Kathy Aaron started her 30-year career at Grayson County in the County Clerk’s office in July of 1989. She will end it this week at the Grayson County Sheriff’s Office where she was works as Sheriff Tom Watt’s personal assistant.
Tuesday members of the Sheriff’s Office as well as staffers from the district and county clerks offices filled the commissioner’s courtroom as commissioners considered a proclamation concerning Aaron’s retirement.
Watt said he had hoped this day would never come. But now that it is has, he said, he wishes her well during her retirement.
“I’ve been thinking back on my years of work here and one thing that sticks out the most is the changes that I have seen go on,” she said. “When I first started we didn’t use computers. We hand wrote things and typed in things, including commissioner’s court — they used cassette tapes to record the minutes and typed them and then put them on microfiche.”
She said she has made lots of life-long friends during her tenure at the county.
“This was not an easy decision,” she added. “I just thought maybe its time I need to retire while I can still move around and get out there. …”
She said she even met her husband at the county and for that she has been very thankful.
“I have enjoyed the last part of my career working at the Sheriff’s Office. I have the best boss ever,” she added.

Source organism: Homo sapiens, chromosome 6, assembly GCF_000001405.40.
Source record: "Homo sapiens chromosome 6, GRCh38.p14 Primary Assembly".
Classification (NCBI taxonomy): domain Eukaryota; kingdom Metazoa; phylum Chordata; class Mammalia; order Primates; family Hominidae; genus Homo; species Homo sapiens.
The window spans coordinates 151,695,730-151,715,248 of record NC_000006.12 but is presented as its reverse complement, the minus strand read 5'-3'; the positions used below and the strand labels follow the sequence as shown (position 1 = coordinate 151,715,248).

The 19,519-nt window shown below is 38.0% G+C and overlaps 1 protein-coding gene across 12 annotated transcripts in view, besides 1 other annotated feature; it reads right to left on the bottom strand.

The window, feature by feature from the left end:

What was just as glowing about her saying that he is not sure that they could ever replace her. He said she is writing the manual for the person who will be hired to do her job.
But, he said, it will be hard to find the kind of good spirit and warm welcome that Kathy brought to the job every day. Grayson County commissioners also praised her sunny disposition no matter what the situation at hand brought out in others.
Gary said he hasn’t been worried up till now because he knew if ever a question arose to which he didn’t know the answer, all he had to do was go and ask Kathy.
“She knows everything about Grayson County. How on earth do you replace that?” Watt said.
“Her level of dedication and commitment is beyond anything I have ever seen,” he added.
He then told commissioners that she emailed him her resignation because she said she couldn’t face him to turn in her resignation.
He was waiting on her when she returned to her desk. He said he tried, but he couldn’t talk her out of retiring.
In addition to working at the County Clerk’s Office, Aaron worked at the District Clerk’s Office where she was the Chief Deputy District Clerk for ten years.
Grayson County Judge Bill Magers said he first met Aaron when the county and the city of Sherman were talking about the county’s need for a new jail years ago. He said he was relieved when she welcomed him into the Sheriff’s Office so warmly and kindly back then.
Watt said they have someone who will do the job, but there will never be anyone who can replace her. Her last day is set to be Sept. 30.
Jerrie Whiteley is the Criminal Justice Editor for the Herald Democrat. Contact her at JWhiteley@HeraldDemocrat.com or on Twitter @JLWhiteley.